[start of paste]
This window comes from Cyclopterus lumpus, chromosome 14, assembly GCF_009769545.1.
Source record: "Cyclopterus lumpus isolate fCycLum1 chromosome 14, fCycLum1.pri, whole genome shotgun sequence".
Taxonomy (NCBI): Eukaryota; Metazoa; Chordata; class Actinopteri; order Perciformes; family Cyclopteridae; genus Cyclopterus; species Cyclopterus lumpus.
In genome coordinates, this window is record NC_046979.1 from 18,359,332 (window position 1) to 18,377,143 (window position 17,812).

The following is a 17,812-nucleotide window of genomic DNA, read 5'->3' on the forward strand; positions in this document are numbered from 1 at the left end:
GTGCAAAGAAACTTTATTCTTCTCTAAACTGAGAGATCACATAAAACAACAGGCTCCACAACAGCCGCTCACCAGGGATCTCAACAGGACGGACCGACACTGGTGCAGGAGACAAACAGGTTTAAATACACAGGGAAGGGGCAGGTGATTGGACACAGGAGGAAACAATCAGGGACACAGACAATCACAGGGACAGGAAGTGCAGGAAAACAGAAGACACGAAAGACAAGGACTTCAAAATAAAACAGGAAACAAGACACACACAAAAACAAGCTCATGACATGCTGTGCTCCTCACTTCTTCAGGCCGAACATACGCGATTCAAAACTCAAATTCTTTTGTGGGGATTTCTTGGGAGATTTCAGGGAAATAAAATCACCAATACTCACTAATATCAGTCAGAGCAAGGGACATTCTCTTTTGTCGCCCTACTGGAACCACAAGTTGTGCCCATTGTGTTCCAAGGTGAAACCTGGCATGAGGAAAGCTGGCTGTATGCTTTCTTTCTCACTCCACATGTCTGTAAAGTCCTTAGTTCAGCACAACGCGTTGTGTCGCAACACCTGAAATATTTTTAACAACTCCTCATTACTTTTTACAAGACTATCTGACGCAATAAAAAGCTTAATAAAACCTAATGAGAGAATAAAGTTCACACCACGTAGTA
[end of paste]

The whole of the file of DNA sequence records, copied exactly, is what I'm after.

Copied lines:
This window comes from Cyclopterus lumpus, chromosome 14, assembly GCF_009769545.1.
Source record: "Cyclopterus lumpus isolate fCycLum1 chromosome 14, fCycLum1.pri, whole genome shotgun sequence".
Taxonomy (NCBI): Eukaryota; Metazoa; Chordata; class Actinopteri; order Perciformes; family Cyclopteridae; genus Cyclopterus; species Cyclopterus lumpus.
In genome coordinates, this window is record NC_046979.1 from 18,359,332 (window position 1) to 18,377,143 (window position 17,812).

The following is a 17,812-nucleotide window of genomic DNA, read 5'->3' on the forward strand; positions in this document are numbered from 1 at the left end:
GTGCAAAGAAACTTTATTCTTCTCTAAACTGAGAGATCACATAAAACAACAGGCTCCACAACAGCCGCTCACCAGGGATCTCAACAGGACGGACCGACACTGGTGCAGGAGACAAACAGGTTTAAATACACAGGGAAGGGGCAGGTGATTGGACACAGGAGGAAACAATCAGGGACACAGACAATCACAGGGACAGGAAGTGCAGGAAAACAGAAGACACGAAAGACAAGGACTTCAAAATAAAACAGGAAACAAGACACACACAAAAACAAGCTCATGACATGCTGTGCTCCTCACTTCTTCAGGCCGAACATACGCGATTCAAAACTCAAATTCTTTTGTGGGGATTTCTTGGGAGATTTCAGGGAAATAAAATCACCAATACTCACTAATATCAGTCAGAGCAAGGGACATTCTCTTTTGTCGCCCTACTGGAACCACAAGTTGTGCCCATTGTGTTCCAAGGTGAAACCTGGCATGAGGAAAGCTGGCTGTATGCTTTCTTTCTCACTCCACATGTCTGTAAAGTCCTTAGTTCAGCACAACGCGTTGTGTCGCAACACCTGAAATATTTTTAACAACTCCTCATTACTTTTTACAAGACTATCTGACGCAATAAAAAGCTTAATAAAACCTAATGAGAGAATAAAGTTCACACCACGTAGTA